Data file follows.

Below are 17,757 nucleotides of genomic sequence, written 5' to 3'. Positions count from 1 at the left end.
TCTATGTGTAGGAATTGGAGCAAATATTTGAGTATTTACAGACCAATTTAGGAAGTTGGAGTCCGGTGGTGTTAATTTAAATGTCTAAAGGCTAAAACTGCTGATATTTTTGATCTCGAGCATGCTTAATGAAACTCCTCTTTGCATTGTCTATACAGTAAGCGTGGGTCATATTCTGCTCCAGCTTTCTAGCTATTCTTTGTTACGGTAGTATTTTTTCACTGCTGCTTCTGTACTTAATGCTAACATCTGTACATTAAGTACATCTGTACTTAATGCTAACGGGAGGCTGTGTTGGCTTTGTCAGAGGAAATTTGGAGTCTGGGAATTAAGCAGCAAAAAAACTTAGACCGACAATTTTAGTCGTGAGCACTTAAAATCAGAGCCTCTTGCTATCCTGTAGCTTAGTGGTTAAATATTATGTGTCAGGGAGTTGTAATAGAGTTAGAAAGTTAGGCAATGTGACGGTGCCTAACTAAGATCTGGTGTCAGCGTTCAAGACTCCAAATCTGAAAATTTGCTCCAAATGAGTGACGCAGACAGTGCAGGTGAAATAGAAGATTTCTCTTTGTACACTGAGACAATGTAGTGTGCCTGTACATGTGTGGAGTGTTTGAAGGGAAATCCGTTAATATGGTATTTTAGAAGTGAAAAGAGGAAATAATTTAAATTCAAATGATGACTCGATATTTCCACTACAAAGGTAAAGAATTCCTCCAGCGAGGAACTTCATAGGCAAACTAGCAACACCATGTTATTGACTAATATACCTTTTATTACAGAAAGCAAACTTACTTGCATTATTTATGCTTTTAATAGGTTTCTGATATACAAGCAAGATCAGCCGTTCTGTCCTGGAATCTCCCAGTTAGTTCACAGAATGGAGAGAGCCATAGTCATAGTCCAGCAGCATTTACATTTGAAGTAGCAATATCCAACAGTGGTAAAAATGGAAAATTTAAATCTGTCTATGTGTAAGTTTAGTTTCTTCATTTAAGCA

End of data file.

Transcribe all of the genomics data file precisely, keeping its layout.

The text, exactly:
Below are 17,757 nucleotides of genomic sequence, written 5' to 3'. Positions count from 1 at the left end.
TCTATGTGTAGGAATTGGAGCAAATATTTGAGTATTTACAGACCAATTTAGGAAGTTGGAGTCCGGTGGTGTTAATTTAAATGTCTAAAGGCTAAAACTGCTGATATTTTTGATCTCGAGCATGCTTAATGAAACTCCTCTTTGCATTGTCTATACAGTAAGCGTGGGTCATATTCTGCTCCAGCTTTCTAGCTATTCTTTGTTACGGTAGTATTTTTTCACTGCTGCTTCTGTACTTAATGCTAACATCTGTACATTAAGTACATCTGTACTTAATGCTAACGGGAGGCTGTGTTGGCTTTGTCAGAGGAAATTTGGAGTCTGGGAATTAAGCAGCAAAAAAACTTAGACCGACAATTTTAGTCGTGAGCACTTAAAATCAGAGCCTCTTGCTATCCTGTAGCTTAGTGGTTAAATATTATGTGTCAGGGAGTTGTAATAGAGTTAGAAAGTTAGGCAATGTGACGGTGCCTAACTAAGATCTGGTGTCAGCGTTCAAGACTCCAAATCTGAAAATTTGCTCCAAATGAGTGACGCAGACAGTGCAGGTGAAATAGAAGATTTCTCTTTGTACACTGAGACAATGTAGTGTGCCTGTACATGTGTGGAGTGTTTGAAGGGAAATCCGTTAATATGGTATTTTAGAAGTGAAAAGAGGAAATAATTTAAATTCAAATGATGACTCGATATTTCCACTACAAAGGTAAAGAATTCCTCCAGCGAGGAACTTCATAGGCAAACTAGCAACACCATGTTATTGACTAATATACCTTTTATTACAGAAAGCAAACTTACTTGCATTATTTATGCTTTTAATAGGTTTCTGATATACAAGCAAGATCAGCCGTTCTGTCCTGGAATCTCCCAGTTAGTTCACAGAATGGAGAGAGCCATAGTCATAGTCCAGCAGCATTTACATTTGAAGTAGCAATATCCAACAGTGGTAAAAATGGAAAATTTAAATCTGTCTATGTGTAAGTTTAGTTTCTTCATTTAAGCA